MoneroPay targets Windows OS and was initially distributed on the BitCoinTalk Forum through malicious links in posts advertising a digital wallet for a supposedly new cryptocurrency called SpriteCoin. In reality, though, SpriteCoin is a fictional cryptocurrency conjured up by those behind this ransomware campaign for the purpose of tricking cryptocurrency enthusiasts and investors into installing the ransomware. The posted links led to a website that enticed users running Windows OS to download a free wallet. If users downloaded and installed the file from the link, the malware would display a wallet set-up screen and pretend to establish a connection to a SpriteCoin blockchain. However, the ransomware MoneroPay would then run in the background and encrypt files on the system, appending .encrypted to the the names of encrypted files. It would then display a ransom note that demanded 0.3 Monero (XMR), or approximately $120 USD for the decryption key. MoneroPay also raided Chrome and Firefox browsers for stored login credentials and transmit them back to the attacker's C2 server.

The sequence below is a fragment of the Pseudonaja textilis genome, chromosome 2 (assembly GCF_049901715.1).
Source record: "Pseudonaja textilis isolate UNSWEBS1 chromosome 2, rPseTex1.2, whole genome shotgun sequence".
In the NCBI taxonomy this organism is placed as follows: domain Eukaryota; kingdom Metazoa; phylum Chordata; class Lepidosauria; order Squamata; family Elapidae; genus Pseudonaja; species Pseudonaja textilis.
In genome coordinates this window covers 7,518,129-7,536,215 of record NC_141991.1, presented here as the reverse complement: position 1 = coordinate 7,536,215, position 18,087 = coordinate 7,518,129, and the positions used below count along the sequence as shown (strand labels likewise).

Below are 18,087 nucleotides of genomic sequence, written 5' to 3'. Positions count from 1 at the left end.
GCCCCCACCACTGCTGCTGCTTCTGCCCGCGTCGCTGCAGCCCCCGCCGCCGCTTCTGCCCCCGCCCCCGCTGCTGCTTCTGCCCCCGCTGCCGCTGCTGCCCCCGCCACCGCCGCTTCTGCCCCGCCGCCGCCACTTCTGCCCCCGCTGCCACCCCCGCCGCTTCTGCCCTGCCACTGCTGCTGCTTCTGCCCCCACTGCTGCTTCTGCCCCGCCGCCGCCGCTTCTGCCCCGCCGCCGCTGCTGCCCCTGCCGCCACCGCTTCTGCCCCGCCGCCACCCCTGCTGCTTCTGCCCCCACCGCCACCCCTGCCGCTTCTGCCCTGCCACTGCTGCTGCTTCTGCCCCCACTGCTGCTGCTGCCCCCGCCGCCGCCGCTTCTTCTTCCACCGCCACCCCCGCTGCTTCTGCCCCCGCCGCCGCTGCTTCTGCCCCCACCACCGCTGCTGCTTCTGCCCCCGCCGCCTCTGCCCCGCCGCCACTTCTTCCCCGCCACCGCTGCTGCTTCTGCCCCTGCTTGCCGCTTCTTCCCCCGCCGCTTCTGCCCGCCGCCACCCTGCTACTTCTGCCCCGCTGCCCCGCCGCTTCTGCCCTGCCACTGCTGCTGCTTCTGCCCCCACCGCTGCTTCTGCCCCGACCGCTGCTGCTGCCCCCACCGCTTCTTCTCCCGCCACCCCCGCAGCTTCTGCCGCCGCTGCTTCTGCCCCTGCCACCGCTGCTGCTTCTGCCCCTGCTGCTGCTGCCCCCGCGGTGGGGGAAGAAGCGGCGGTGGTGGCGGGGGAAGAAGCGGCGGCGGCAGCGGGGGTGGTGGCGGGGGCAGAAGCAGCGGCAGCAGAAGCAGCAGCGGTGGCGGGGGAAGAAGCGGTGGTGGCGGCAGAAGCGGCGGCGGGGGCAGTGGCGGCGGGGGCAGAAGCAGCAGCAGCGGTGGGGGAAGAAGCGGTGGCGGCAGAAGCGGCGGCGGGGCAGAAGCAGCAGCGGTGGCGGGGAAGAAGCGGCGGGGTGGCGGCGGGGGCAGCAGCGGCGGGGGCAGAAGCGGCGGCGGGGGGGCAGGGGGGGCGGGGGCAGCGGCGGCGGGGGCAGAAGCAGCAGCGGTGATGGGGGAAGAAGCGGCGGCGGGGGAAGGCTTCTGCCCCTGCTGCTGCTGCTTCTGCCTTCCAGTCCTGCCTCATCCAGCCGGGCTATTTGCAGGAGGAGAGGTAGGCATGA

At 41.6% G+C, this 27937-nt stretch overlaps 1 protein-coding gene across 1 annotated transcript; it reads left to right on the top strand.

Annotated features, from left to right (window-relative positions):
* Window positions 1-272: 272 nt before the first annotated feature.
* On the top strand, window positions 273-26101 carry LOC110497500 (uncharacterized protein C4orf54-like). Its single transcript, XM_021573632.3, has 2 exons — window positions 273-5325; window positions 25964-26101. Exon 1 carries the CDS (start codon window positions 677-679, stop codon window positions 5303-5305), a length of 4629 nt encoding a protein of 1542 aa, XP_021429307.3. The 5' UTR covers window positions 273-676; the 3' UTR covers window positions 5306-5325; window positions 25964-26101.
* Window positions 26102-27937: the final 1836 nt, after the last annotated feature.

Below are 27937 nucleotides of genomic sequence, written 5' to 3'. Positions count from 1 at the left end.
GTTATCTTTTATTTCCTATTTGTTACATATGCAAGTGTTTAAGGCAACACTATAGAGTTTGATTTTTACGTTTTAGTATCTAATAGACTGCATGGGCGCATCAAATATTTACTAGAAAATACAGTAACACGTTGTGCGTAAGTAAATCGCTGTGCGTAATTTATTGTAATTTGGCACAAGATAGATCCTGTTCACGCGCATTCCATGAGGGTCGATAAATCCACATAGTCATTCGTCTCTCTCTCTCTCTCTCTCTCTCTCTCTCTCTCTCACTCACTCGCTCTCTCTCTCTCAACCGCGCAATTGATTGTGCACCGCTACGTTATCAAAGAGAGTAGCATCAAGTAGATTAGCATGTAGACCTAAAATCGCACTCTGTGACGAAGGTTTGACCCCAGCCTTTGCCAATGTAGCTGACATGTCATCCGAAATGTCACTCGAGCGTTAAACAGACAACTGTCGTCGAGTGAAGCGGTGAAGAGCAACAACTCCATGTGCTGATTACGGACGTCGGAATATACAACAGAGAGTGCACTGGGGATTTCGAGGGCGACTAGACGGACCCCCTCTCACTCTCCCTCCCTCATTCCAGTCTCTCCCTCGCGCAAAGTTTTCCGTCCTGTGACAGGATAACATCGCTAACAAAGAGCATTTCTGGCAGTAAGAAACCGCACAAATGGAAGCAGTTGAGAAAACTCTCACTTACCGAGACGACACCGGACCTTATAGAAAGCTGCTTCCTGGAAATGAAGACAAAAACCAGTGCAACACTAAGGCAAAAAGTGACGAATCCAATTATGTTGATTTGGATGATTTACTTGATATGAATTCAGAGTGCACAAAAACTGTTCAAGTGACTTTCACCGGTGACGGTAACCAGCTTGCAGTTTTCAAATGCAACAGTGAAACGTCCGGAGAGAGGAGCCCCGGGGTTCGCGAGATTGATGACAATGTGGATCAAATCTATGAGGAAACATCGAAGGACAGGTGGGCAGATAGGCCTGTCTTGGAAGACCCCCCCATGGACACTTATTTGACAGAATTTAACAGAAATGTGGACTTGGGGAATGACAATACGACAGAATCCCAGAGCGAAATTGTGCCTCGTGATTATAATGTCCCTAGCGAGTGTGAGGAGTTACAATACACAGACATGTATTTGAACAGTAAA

This variant demonstrates the shift away from Bitcoin for ransom payments as Monero transactions are more difficult to trace back to specific users. Additionally, it appears as though the actors behind this campaign took advantage of the fact that some cryptocurrency mining enthusiasts disable their antivirus software when downloading and testing new wallets as the executable files associated with mining and wallet software often trigger false positive results. This resulted in victims being especially vulnerable to the malware infection.

  • Fortinet provides additional information on MoneroPay here.
  • A free decryption tool for MoneroPay is available on GitHub, here